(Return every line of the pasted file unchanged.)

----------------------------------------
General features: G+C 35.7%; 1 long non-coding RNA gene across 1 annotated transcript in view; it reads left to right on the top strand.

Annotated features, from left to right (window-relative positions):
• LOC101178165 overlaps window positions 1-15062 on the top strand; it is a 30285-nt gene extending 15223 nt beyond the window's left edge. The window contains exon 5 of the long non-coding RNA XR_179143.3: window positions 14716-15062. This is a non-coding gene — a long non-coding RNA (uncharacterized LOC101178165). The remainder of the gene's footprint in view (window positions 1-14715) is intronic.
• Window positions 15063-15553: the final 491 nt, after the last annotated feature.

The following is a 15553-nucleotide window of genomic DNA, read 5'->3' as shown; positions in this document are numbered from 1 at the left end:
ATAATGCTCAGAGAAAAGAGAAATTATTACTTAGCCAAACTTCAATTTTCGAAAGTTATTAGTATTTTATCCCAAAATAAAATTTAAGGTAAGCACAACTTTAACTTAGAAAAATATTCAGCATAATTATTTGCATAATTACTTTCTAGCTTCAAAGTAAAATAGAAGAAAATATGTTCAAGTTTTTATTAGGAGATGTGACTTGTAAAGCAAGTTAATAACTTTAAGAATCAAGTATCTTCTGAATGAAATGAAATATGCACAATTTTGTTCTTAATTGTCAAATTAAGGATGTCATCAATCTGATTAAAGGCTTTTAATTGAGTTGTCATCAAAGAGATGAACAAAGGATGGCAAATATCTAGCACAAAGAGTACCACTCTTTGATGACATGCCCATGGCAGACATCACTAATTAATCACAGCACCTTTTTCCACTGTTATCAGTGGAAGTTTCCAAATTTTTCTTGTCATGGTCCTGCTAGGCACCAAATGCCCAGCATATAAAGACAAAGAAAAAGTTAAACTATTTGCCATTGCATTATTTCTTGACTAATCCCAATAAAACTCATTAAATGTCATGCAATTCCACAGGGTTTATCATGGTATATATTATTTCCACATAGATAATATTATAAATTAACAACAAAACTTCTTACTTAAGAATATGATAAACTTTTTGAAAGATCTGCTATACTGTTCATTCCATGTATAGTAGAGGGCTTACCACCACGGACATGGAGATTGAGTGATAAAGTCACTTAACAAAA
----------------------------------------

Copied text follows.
General features: G+C 35.7%; 1 long non-coding RNA gene across 1 annotated transcript in view; it reads left to right on the top strand.

Annotated features, from left to right (window-relative positions):
• LOC101178165 overlaps window positions 1-15062 on the top strand; it is a 30285-nt gene extending 15223 nt beyond the window's left edge. The window contains exon 5 of the long non-coding RNA XR_179143.3: window positions 14716-15062. This is a non-coding gene — a long non-coding RNA (uncharacterized LOC101178165). The remainder of the gene's footprint in view (window positions 1-14715) is intronic.
• Window positions 15063-15553: the final 491 nt, after the last annotated feature.

The following is a 15553-nucleotide window of genomic DNA, read 5'->3' as shown; positions in this document are numbered from 1 at the left end:
ATAATGCTCAGAGAAAAGAGAAATTATTACTTAGCCAAACTTCAATTTTCGAAAGTTATTAGTATTTTATCCCAAAATAAAATTTAAGGTAAGCACAACTTTAACTTAGAAAAATATTCAGCATAATTATTTGCATAATTACTTTCTAGCTTCAAAGTAAAATAGAAGAAAATATGTTCAAGTTTTTATTAGGAGATGTGACTTGTAAAGCAAGTTAATAACTTTAAGAATCAAGTATCTTCTGAATGAAATGAAATATGCACAATTTTGTTCTTAATTGTCAAATTAAGGATGTCATCAATCTGATTAAAGGCTTTTAATTGAGTTGTCATCAAAGAGATGAACAAAGGATGGCAAATATCTAGCACAAAGAGTACCACTCTTTGATGACATGCCCATGGCAGACATCACTAATTAATCACAGCACCTTTTTCCACTGTTATCAGTGGAAGTTTCCAAATTTTTCTTGTCATGGTCCTGCTAGGCACCAAATGCCCAGCATATAAAGACAAAGAAAAAGTTAAACTATTTGCCATTGCATTATTTCTTGACTAATCCCAATAAAACTCATTAAATGTCATGCAATTCCACAGGGTTTATCATGGTATATATTATTTCCACATAGATAATATTATAAATTAACAACAAAACTTCTTACTTAAGAATATGATAAACTTTTTGAAAGATCTGCTATACTGTTCATTCCATGTATAGTAGAGGGCTTACCACCACGGACATGGAGATTGAGTGATAAAGTCACTTAACAAAA